Monday, October 14, 2013

ARC Book Review: Bellman & Black by Diane Setterfield

Title: Bellman & Black
Author: Diane Setterfield
Publisher: Simon & Schuster
Release Date: November 5th, 2013
Rating: 2/5

Cover Impressions: 
The EARC that I received featured the first cover but this appears to be the cover being used for the paperback.  The image below, is the cover for the hardcover.  While I do like the image for the paperback with the emphasis on time and the blue/black feathers, the hardcover version is much mroe appealing.  I love the image of the Rook and the black ribbon as well as the scrollwork in the corners.  It feels much more gothic and fits well with the overall tone of the novel.

The Gist:
When William Bellman was a boy he killed a rook on a childhood dare.  The arc of trajectory of the stone plays an important role in determining the outcome of William's life.  As a young man, he begins working for his Uncle's textile mill and discovers and incredible acumen for the business.  Years later, with his young family secure and his business thriving, William's luck takes a turn for the worst.  Having lost almost everything, he strikes a mysterious deal with an even more mysterious stranger and sets his sights on the business of death.  


I distinctly remember reading The Thirteenth Tale and falling in love with the author's style.  It was an engrossing read with a well-planned mystery.  I was expecting something similar from Bellman & Black.  While Setterfield's writing style remains beautiful, and dark, and gothic, the plot of Bellman & Black simply did not hold up to its predecessor.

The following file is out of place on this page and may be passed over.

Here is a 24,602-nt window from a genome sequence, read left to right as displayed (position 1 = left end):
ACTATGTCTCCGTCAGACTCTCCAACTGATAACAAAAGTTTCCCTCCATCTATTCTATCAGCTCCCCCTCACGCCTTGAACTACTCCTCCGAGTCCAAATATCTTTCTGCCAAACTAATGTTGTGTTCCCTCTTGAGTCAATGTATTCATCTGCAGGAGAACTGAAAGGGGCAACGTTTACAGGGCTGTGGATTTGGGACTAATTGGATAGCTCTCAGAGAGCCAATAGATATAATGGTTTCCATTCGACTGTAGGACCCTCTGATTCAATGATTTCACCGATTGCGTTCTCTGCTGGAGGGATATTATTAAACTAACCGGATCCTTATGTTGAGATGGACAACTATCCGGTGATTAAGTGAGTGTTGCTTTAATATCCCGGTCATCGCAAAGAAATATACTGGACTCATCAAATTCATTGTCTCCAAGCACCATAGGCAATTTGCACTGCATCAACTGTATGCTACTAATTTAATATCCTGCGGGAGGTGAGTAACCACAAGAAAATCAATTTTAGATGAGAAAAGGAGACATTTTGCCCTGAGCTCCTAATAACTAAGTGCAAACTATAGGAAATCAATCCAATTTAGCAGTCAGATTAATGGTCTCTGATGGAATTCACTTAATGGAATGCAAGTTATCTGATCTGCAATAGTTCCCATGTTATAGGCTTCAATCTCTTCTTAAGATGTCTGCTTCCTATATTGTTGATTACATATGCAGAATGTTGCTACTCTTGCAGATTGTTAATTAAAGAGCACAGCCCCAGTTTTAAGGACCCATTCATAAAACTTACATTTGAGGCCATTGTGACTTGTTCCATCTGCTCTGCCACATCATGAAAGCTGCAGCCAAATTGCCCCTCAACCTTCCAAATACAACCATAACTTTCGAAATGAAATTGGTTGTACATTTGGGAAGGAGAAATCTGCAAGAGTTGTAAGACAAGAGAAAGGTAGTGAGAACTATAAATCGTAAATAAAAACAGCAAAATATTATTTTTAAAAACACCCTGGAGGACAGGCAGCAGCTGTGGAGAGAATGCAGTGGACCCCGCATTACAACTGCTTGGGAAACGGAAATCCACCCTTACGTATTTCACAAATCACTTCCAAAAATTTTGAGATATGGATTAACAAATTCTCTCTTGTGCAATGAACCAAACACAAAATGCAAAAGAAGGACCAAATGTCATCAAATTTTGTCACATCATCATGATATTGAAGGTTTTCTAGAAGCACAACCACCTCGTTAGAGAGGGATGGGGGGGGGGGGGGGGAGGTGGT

Having read the synopsis I was anxiously awaiting the clandestine meeting of Bellman and Black.  It took a very long time to get to the magical part of the story.  This interrupted my reading in the first 1/3rd because I was constantly waiting for the dark stranger to appear and to strike a deal. In fact, I feel like I spent the length of this entire novel waiting.  I was waiting for the "mysterious stranger" to appear, waiting for Bellman to come into his own, waiting for his daughter to become a more interesting character.  I spent so much of the novel waiting for something interesting to happen that I was not actually enjoying what I was reading. 

There were some aspects of the novel that gave me glimmers of hope for a more successful outcome.  The scenes involving the fever, for example, were incredibly well written.  They were truly painful and simply written, but even through the language and phrasing I could see the pain that these sweeping deaths caused.  This is where Setterfield shone; in the language of suffering 

I thoroughly enjoyed the character of Bellman at the beginning of the book.  He was young, energetic and full of life.  As the book wore on I became more and more tired of the individual that William Bellman became.  The plot was almost entirely character driven, which was unfortuate, because, by the end of the book, I simply didn't like the main character.  I would have been a much happier reader if some of the other characters had been more fleshed out.  There was great potential in Bellman's daughter Dora, and the seamstress, Lizzie but, unfortunately, they remained flat characters with little impact on the story.   

The ending left me feeling unsatisfied.  I spent the entire book waiting for the appearance of Black and when we finally get to learn his secrets they were not nearly as exciting as I had hoped.  The end scene was actually incredibly anti-climatic.  I spent several days after reading trying to piece together my feelings and force my way into liking the story, but I simply couldn't.  I remain a huge fan of the beautiful way in which Setterfield is able to string words together but, in this particular novel, there was not enough plot to hold my interest.    


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